RED TIDE, SHELL FISH DEATHS - SOUTH AFRICA
A ProMED-mail post
Date: Mon, 19 Apr 1999 21:59:04 -0400
From: Marjorie P. Pollack <firstname.lastname@example.org>
Source: Africa News Service, 19 Apr 1999
Mopping up operations continued Sunday at Elands Bay after hundreds of thousands of crayfish beached themselves, causing a major environment disaster. The crayfish began fleeing from a "red tide" Wednesday night. The phenomenon is caused by an enormous concentration of red algae which starves the sea - and crayfish - of oxygen. It occurs because the bacteria that break-up the dead plankton on the sea-bed use up more oxygen in the decomposition process than normal simply because there is a much larger quantity of dead plankton during red tides.
Fish and other marine life can escape the red tide, but the slow moving crayfish are more vulnerable. They head for the shore where the wave action causes oxygen to mix with the seawater. When the tide goes out, many of the crayfish are too weakened from lack of oxygen to follow the retreating tide, and are left stranded.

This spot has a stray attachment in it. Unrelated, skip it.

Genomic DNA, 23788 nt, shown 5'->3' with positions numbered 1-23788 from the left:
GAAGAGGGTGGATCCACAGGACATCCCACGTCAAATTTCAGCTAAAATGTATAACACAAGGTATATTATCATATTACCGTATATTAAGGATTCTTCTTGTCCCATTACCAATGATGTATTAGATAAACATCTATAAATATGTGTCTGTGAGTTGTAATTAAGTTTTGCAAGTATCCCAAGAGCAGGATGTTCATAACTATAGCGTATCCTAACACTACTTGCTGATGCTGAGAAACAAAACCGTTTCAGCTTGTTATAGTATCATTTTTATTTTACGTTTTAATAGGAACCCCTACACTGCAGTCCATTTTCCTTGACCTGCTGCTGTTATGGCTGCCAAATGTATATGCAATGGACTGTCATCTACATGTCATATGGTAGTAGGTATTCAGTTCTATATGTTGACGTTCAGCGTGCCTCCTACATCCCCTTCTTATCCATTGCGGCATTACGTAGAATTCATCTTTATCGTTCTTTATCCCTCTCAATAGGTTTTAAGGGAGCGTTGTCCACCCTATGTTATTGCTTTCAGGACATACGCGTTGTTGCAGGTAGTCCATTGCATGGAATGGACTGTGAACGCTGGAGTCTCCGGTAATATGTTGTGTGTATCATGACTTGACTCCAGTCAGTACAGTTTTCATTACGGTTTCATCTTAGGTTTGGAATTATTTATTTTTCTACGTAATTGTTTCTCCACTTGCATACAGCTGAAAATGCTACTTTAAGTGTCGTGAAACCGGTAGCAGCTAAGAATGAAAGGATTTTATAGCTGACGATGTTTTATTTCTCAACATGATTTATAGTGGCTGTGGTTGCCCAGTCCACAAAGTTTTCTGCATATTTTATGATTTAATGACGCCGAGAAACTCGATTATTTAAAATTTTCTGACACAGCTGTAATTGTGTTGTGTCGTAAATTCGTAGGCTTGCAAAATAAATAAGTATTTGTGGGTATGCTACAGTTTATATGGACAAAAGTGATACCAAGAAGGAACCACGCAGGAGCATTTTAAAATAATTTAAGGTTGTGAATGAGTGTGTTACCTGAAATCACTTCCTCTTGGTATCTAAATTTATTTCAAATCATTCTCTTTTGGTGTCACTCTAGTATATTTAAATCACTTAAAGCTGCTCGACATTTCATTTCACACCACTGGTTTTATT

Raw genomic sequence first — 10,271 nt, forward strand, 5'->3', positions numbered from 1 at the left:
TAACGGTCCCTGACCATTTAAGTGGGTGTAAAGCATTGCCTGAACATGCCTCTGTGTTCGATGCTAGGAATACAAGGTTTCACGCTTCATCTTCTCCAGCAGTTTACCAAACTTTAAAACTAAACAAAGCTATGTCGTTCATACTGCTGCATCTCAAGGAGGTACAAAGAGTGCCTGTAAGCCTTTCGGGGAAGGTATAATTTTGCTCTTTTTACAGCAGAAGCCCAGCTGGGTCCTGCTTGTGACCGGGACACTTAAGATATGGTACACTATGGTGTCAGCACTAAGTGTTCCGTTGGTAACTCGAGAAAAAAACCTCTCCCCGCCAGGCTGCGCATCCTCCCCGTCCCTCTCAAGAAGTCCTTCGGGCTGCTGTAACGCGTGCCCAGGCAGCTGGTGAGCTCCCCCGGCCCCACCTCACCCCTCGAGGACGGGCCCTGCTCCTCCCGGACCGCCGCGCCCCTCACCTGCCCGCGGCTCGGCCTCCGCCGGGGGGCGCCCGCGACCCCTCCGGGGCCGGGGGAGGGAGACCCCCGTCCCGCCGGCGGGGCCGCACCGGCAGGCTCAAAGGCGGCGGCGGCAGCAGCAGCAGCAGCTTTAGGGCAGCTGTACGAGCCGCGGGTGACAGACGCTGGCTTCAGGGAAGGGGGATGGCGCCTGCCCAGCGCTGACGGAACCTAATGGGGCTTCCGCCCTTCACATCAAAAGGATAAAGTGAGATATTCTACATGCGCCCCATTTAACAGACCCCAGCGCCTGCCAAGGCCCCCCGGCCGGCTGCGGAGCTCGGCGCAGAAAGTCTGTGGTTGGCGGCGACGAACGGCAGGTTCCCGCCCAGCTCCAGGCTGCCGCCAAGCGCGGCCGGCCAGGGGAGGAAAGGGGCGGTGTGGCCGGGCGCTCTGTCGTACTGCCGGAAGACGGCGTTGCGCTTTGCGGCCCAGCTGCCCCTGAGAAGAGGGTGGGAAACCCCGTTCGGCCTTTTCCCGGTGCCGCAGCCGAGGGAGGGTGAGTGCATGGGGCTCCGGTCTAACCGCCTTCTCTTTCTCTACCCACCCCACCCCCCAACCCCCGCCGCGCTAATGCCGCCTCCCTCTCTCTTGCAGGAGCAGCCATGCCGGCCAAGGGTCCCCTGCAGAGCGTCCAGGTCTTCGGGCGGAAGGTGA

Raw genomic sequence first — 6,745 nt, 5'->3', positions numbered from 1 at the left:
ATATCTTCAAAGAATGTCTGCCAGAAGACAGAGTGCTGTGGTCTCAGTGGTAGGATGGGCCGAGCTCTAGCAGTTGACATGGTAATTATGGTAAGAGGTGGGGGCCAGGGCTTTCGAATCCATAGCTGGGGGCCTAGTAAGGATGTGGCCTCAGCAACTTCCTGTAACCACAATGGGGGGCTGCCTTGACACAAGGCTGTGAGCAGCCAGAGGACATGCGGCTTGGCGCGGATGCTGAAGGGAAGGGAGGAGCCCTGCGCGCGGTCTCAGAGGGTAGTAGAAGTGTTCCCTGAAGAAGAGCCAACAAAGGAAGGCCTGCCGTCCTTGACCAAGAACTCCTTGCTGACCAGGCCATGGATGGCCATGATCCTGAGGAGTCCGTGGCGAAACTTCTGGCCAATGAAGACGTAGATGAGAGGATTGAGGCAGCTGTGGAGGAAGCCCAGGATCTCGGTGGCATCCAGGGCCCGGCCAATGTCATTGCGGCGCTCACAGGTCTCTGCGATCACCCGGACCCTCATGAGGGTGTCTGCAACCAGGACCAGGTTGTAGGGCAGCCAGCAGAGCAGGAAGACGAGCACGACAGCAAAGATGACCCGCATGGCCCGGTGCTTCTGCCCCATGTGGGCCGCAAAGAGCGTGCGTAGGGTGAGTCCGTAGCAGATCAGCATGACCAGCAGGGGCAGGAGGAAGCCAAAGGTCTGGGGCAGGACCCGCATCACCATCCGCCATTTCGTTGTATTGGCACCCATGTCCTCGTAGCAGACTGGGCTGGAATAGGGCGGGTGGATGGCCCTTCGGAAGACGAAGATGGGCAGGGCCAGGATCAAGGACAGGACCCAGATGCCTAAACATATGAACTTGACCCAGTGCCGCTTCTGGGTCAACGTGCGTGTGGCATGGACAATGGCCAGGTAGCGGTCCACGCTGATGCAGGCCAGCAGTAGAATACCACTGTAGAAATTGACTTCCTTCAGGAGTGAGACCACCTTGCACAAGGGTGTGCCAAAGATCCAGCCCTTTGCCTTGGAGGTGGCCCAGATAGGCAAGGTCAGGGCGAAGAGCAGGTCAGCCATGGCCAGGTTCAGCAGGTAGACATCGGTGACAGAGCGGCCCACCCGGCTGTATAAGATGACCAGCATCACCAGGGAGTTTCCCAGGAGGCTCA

By Friday night, about 100 tonnes of mainly immature specimens were piled up on the beaches of this fishing resort, some 180 km north of Cape Town. The director of Sea Fisheries declared Elands Bay a marine disaster area and ordered that none of the crayfish be removed. Hundreds of police and navy staff were called in to cordon off the beach to prevent the near riots which occurred two years ago when thousands of visitors attempted to remove the crayfish, a local delicacy.
Although it is unclear whether crayfish affected by red tide are poisonous, people have been warned not to eat any wild shellfish collected anywhere along the West Coast.
Navy personnel took thousands of live crayfish to Saldanha Bay where they were released back into the sea. Although protected, the crustaceans are a delicacy in South Africa and sell for up to 25 US dollars per kg in restaurants.
Two years ago, there was mass walk-out of abount 1,500 tonnes of crayfish. Many live crayfish were then crushed to death in the stampede by the public who went to collect as many of the creatures as possible. Sonya Strydom, manageress of the Elands Bay hotel, said that the town was still recovering from the invasion of crayfish and people two years ago. "If they allow the people to pick up the kreef (crayfish), there will be chaos again like last time," she said in an interview. "People came from all over, even from Johannesburg and Durban. This town is too small to handle thousands of people. They drove their vehicles over people's lawns, over the dunes, they stole dustbins so they could put the crayfish in them. It was terrible," Strydom added.